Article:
Bailiffs move in to clear Britain's biggest traveller site
Bailiffs surrounded Britain's biggest traveller settlement on Monday to carry out a mass eviction but residents chained themselves to barricades and vowed to resist the clearance.
Around 200 remaining travellers and supporters locked themselves into Dale Farm in southeast England, blocking the main gate with a van and setting up barricades using tyres and barrels filled with concrete.
Several protesters chained themselves to obstacles within the site, as the end apparently neared to what has been a 10-year legal battle over the six-acre (2.4-hectare) camp.
A large number of families from the Irish traveller community have already abandoned the site and many of the remaining occupants were protesters who had flocked to the site to support their cause.
Women at the site held what is likely to be their final party at the site late Sunday, drinking and singing traditional traveller songs.
The entrance to the site, a former scrapyard, has been decorated with banners and slogans, including one which read "Human rights for Dale Farm."
"There are people here from all over the world and the travellers have made us so welcome," said a protester named Ruth, who had attached herself to a car.
"It has become increasingly difficult for travellers to find a site in recent years. Planning law is very discretionary and we do not feel it's being used fairly," she said.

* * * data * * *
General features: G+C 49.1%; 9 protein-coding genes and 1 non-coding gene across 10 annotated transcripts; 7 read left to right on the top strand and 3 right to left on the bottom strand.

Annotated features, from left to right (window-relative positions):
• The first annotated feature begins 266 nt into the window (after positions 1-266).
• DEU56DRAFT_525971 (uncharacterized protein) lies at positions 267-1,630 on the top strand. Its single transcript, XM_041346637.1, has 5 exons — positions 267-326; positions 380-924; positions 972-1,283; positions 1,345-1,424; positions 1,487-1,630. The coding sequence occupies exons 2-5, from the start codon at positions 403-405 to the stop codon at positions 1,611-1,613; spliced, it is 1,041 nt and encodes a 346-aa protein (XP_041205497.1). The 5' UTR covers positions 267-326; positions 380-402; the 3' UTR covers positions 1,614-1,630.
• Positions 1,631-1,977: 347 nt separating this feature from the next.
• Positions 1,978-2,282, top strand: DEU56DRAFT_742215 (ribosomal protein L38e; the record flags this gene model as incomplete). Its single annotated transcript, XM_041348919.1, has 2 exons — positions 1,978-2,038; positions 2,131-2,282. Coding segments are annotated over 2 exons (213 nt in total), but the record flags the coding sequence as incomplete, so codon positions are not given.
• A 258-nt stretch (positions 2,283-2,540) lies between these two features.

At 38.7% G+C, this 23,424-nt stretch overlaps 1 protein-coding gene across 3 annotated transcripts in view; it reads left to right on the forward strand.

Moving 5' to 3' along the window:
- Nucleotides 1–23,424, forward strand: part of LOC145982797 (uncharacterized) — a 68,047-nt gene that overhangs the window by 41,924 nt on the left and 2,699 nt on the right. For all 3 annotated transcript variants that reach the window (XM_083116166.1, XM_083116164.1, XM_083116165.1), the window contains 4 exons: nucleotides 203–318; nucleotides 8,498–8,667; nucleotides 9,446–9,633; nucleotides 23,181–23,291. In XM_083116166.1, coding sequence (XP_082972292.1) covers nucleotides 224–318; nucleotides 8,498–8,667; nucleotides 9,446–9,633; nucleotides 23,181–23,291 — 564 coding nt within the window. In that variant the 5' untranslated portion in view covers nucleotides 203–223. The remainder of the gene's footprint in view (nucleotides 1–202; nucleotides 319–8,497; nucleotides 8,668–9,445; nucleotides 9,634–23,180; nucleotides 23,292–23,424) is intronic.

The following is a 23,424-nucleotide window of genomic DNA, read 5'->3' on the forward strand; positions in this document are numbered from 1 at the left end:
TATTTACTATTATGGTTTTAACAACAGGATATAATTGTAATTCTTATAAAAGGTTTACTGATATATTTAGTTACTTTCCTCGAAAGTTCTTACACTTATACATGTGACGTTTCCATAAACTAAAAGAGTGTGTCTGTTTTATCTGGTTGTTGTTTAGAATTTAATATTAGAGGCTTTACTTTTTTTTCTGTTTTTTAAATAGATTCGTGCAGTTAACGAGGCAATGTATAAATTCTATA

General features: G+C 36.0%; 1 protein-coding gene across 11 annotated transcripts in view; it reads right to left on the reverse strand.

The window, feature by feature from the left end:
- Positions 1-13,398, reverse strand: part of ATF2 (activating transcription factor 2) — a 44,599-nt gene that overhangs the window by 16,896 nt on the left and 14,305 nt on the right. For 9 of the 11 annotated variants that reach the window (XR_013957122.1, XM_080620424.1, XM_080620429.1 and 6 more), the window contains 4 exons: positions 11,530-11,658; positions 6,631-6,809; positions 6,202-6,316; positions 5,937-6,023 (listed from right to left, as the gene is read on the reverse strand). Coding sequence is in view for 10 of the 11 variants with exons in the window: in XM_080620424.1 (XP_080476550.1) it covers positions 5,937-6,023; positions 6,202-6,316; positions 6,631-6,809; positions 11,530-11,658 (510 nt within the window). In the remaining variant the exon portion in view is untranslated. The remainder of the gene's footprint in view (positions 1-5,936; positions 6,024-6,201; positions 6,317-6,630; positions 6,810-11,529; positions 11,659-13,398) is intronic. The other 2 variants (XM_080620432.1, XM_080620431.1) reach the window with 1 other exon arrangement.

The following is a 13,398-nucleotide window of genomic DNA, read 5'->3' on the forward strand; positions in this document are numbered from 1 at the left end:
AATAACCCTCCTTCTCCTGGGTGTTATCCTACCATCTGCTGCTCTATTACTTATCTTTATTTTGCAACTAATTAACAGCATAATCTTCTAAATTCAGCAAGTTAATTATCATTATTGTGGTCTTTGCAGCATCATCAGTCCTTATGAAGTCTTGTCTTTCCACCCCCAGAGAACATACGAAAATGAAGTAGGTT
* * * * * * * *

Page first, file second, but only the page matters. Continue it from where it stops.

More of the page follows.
The travellers are being evicted by bailiffs backed by police in an operation with an estimated cost of £8 million ($12.6 million, 9.2 million euros).
The travellers own much of the land at the site 25 miles (40 kilometres) east of London but local authority Basildon Council say they have broken the law by building on it without permission.
The site comprises 51 unauthorised plots, on which caravans and some chalet-type houses were home to up to 400 people including many families and their children until several days ago.
Kathleen McCarthy, a spokeswoman for the Dale Farm traveller community, made a final plea, telling BBC radio that the eviction was "destroying the lives of young little children and really sick and old people."
"I would like you to apologise before you destroy our lives and put us out on the street," she urged the council.
"We want to keep our culture, everyone else is allowed to keep their culture."
Oscar-winning actress Vanessa Redgrave and a former United Nations official have both backed a campaign to block the eviction.
But Basildon council leader Tony Ball defended the clearance, saying the local authority had followed proper procedure through the courts and the eviction would take place in a "peaceful and calm manner."
"The bailiffs are totally aware of what they can and what they can't do and they will carry that out in as a professional and as safe a manner as is possible," he insisted on BBC radio.
"I would much rather we hadn't come to where we are today," he added.
Ball added he was encouraged by the fact that many of the traveller families had moved to an adjacent, legal site.
© 2011 AFP